I’ve posted before about “majority minority” counties — places where non-Hispanic whites represent less than half the population. They were critical to President Obama’s election in 2008, and their numbers continue to grow.
The number of “majority minority” counties — now the most in modern U.S. history — have doubled since 1980, according to the Pew Research Center.
There are 151 that don’t have a single racial or ethnic group in the majority, making them the country’s most-diverse places. Hispanics are more than half the population in 94 counties, mostly in the Southwest, followed by blacks (93, mostly in the Deep South) and American Indians/Alaska natives (26, mostly in the Great Plains and Alaska).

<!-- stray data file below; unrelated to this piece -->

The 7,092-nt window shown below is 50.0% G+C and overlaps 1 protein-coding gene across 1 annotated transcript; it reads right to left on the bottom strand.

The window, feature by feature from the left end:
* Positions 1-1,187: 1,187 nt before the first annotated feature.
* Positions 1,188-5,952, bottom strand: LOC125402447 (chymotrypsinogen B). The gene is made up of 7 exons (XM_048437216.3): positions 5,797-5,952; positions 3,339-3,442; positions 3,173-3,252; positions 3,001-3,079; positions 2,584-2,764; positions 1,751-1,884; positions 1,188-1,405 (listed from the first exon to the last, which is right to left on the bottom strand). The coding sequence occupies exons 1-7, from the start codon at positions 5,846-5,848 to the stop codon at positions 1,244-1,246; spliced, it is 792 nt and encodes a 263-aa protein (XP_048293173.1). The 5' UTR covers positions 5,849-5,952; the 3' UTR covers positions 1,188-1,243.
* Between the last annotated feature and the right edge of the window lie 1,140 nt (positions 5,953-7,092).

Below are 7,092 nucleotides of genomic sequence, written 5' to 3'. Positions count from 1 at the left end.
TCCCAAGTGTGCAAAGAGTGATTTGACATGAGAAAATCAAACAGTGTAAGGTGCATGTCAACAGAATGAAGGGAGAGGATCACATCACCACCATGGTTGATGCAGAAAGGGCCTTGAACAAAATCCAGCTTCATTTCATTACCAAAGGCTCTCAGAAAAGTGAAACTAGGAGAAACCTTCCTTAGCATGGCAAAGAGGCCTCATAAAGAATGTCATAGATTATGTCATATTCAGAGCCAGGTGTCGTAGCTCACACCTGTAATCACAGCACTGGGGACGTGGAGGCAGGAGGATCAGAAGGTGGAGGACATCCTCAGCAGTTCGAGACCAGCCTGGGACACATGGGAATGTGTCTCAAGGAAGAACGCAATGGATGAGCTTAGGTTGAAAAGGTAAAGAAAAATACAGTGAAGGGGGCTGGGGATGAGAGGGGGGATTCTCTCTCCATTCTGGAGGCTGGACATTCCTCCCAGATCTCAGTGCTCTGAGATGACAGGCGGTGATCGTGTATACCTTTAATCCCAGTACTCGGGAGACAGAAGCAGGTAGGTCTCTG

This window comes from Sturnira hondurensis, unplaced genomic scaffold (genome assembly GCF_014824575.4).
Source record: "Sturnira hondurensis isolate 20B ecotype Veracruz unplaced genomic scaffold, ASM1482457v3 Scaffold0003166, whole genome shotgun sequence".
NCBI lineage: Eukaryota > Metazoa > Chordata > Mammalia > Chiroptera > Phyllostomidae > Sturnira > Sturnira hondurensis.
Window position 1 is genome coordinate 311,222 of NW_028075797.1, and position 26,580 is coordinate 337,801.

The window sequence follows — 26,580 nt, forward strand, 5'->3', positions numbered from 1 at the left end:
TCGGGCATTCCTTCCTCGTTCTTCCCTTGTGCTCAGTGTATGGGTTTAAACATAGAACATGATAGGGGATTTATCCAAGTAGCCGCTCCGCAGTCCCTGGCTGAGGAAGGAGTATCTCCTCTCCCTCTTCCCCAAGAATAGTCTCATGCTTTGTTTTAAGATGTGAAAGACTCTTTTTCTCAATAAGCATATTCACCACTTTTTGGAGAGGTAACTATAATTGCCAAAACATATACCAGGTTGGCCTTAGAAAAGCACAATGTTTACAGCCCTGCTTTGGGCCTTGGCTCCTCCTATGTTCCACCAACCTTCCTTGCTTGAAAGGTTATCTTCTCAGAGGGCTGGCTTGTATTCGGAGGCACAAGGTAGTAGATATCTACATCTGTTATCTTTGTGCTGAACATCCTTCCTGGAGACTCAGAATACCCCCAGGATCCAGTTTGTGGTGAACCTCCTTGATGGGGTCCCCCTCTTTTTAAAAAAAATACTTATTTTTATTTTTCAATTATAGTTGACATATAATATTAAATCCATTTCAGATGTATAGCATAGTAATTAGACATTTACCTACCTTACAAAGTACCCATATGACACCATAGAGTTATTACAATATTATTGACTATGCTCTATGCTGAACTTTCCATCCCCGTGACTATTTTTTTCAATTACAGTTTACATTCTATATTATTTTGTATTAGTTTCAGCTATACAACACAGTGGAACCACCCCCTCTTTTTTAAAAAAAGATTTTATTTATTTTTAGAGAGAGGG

Here’s a quick map:
The number of these counties, of course, will continue to grow and shape our culture and politics. Tomorrow we’ll look at these locations in the context of the current presidential primaries.